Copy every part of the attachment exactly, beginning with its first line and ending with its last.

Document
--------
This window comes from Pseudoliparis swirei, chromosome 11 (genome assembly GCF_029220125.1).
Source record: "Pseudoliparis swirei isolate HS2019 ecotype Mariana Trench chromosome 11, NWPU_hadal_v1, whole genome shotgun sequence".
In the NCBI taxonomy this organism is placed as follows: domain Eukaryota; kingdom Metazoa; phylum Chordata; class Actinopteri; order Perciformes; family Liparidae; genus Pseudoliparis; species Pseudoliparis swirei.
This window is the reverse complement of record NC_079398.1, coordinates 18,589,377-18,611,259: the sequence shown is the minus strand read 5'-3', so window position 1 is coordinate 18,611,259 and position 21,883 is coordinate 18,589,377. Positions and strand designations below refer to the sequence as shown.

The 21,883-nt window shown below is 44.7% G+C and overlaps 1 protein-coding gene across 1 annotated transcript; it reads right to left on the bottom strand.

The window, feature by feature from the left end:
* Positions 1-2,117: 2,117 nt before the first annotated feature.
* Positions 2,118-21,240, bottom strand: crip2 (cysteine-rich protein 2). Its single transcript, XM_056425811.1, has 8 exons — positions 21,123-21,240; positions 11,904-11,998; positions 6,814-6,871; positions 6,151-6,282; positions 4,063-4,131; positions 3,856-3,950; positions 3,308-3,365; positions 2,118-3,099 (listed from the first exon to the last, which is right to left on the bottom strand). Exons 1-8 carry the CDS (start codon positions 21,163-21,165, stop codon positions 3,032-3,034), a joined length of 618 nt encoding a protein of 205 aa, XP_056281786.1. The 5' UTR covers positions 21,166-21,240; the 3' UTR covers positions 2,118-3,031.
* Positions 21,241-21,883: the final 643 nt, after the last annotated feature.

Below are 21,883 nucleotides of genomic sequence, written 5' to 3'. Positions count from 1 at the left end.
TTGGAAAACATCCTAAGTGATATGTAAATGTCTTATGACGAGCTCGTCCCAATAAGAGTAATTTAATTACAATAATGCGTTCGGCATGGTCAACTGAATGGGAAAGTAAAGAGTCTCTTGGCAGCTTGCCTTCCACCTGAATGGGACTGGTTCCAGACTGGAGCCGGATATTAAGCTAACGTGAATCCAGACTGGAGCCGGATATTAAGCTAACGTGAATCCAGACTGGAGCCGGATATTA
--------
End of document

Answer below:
This window comes from Pseudoliparis swirei, chromosome 11 (genome assembly GCF_029220125.1).
Source record: "Pseudoliparis swirei isolate HS2019 ecotype Mariana Trench chromosome 11, NWPU_hadal_v1, whole genome shotgun sequence".
In the NCBI taxonomy this organism is placed as follows: domain Eukaryota; kingdom Metazoa; phylum Chordata; class Actinopteri; order Perciformes; family Liparidae; genus Pseudoliparis; species Pseudoliparis swirei.
This window is the reverse complement of record NC_079398.1, coordinates 18,589,377-18,611,259: the sequence shown is the minus strand read 5'-3', so window position 1 is coordinate 18,611,259 and position 21,883 is coordinate 18,589,377. Positions and strand designations below refer to the sequence as shown.

The 21,883-nt window shown below is 44.7% G+C and overlaps 1 protein-coding gene across 1 annotated transcript; it reads right to left on the bottom strand.

The window, feature by feature from the left end:
* Positions 1-2,117: 2,117 nt before the first annotated feature.
* Positions 2,118-21,240, bottom strand: crip2 (cysteine-rich protein 2). Its single transcript, XM_056425811.1, has 8 exons — positions 21,123-21,240; positions 11,904-11,998; positions 6,814-6,871; positions 6,151-6,282; positions 4,063-4,131; positions 3,856-3,950; positions 3,308-3,365; positions 2,118-3,099 (listed from the first exon to the last, which is right to left on the bottom strand). Exons 1-8 carry the CDS (start codon positions 21,163-21,165, stop codon positions 3,032-3,034), a joined length of 618 nt encoding a protein of 205 aa, XP_056281786.1. The 5' UTR covers positions 21,166-21,240; the 3' UTR covers positions 2,118-3,031.
* Positions 21,241-21,883: the final 643 nt, after the last annotated feature.

Below are 21,883 nucleotides of genomic sequence, written 5' to 3'. Positions count from 1 at the left end.
TTGGAAAACATCCTAAGTGATATGTAAATGTCTTATGACGAGCTCGTCCCAATAAGAGTAATTTAATTACAATAATGCGTTCGGCATGGTCAACTGAATGGGAAAGTAAAGAGTCTCTTGGCAGCTTGCCTTCCACCTGAATGGGACTGGTTCCAGACTGGAGCCGGATATTAAGCTAACGTGAATCCAGACTGGAGCCGGATATTAAGCTAACGTGAATCCAGACTGGAGCCGGATATTA